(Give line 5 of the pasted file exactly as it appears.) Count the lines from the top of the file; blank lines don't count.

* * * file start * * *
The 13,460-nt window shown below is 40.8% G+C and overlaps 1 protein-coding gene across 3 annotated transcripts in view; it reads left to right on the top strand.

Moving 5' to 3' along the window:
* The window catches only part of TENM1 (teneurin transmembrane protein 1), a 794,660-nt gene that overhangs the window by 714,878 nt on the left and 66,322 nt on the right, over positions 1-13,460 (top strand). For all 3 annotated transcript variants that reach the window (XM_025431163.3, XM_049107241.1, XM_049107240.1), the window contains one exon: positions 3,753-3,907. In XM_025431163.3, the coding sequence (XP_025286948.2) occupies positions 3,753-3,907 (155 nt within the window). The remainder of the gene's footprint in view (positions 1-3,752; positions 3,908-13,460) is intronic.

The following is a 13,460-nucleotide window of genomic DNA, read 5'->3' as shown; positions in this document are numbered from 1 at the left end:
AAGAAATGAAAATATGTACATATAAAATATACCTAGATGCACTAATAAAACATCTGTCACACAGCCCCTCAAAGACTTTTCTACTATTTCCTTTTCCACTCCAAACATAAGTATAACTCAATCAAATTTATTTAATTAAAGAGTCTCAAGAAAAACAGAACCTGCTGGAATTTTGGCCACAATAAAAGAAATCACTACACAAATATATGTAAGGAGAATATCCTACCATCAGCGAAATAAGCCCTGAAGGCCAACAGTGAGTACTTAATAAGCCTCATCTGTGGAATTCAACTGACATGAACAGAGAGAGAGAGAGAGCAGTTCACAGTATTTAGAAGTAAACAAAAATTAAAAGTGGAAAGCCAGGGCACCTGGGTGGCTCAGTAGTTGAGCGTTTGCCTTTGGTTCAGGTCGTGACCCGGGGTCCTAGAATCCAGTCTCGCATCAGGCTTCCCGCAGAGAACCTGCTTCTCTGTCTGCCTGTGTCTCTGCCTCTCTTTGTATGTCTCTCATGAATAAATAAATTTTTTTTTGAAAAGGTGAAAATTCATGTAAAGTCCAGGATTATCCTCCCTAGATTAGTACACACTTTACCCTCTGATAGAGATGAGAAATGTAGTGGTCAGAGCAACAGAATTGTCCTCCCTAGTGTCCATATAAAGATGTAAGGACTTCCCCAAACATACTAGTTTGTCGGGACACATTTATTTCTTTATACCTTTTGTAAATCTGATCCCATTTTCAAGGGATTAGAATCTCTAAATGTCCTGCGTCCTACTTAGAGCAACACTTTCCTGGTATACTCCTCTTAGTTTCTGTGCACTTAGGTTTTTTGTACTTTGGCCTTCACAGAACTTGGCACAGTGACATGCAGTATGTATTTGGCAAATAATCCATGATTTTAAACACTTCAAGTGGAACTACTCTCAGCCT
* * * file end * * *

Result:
AAGAAATGAAAATATGTACATATAAAATATACCTAGATGCACTAATAAAACATCTGTCACACAGCCCCTCAAAGACTTTTCTACTATTTCCTTTTCCACTCCAAACATAAGTATAACTCAATCAAATTTATTTAATTAAAGAGTCTCAAGAAAAACAGAACCTGCTGGAATTTTGGCCACAATAAAAGAAATCACTACACAAATATATGTAAGGAGAATATCCTACCATCAGCGAAATAAGCCCTGAAGGCCAACAGTGAGTACTTAATAAGCCTCATCTGTGGAATTCAACTGACATGAACAGAGAGAGAGAGAGAGCAGTTCACAGTATTTAGAAGTAAACAAAAATTAAAAGTGGAAAGCCAGGGCACCTGGGTGGCTCAGTAGTTGAGCGTTTGCCTTTGGTTCAGGTCGTGACCCGGGGTCCTAGAATCCAGTCTCGCATCAGGCTTCCCGCAGAGAACCTGCTTCTCTGTCTGCCTGTGTCTCTGCCTCTCTTTGTATGTCTCTCATGAATAAATAAATTTTTTTTTGAAAAGGTGAAAATTCATGTAAAGTCCAGGATTATCCTCCCTAGATTAGTACACACTTTACCCTCTGATAGAGATGAGAAATGTAGTGGTCAGAGCAACAGAATTGTCCTCCCTAGTGTCCATATAAAGATGTAAGGACTTCCCCAAACATACTAGTTTGTCGGGACACATTTATTTCTTTATACCTTTTGTAAATCTGATCCCATTTTCAAGGGATTAGAATCTCTAAATGTCCTGCGTCCTACTTAGAGCAACACTTTCCTGGTATACTCCTCTTAGTTTCTGTGCACTTAGGTTTTTTGTACTTTGGCCTTCACAGAACTTGGCACAGTGACATGCAGTATGTATTTGGCAAATAATCCATGATTTTAAACACTTCAAGTGGAACTACTCTCAGCCT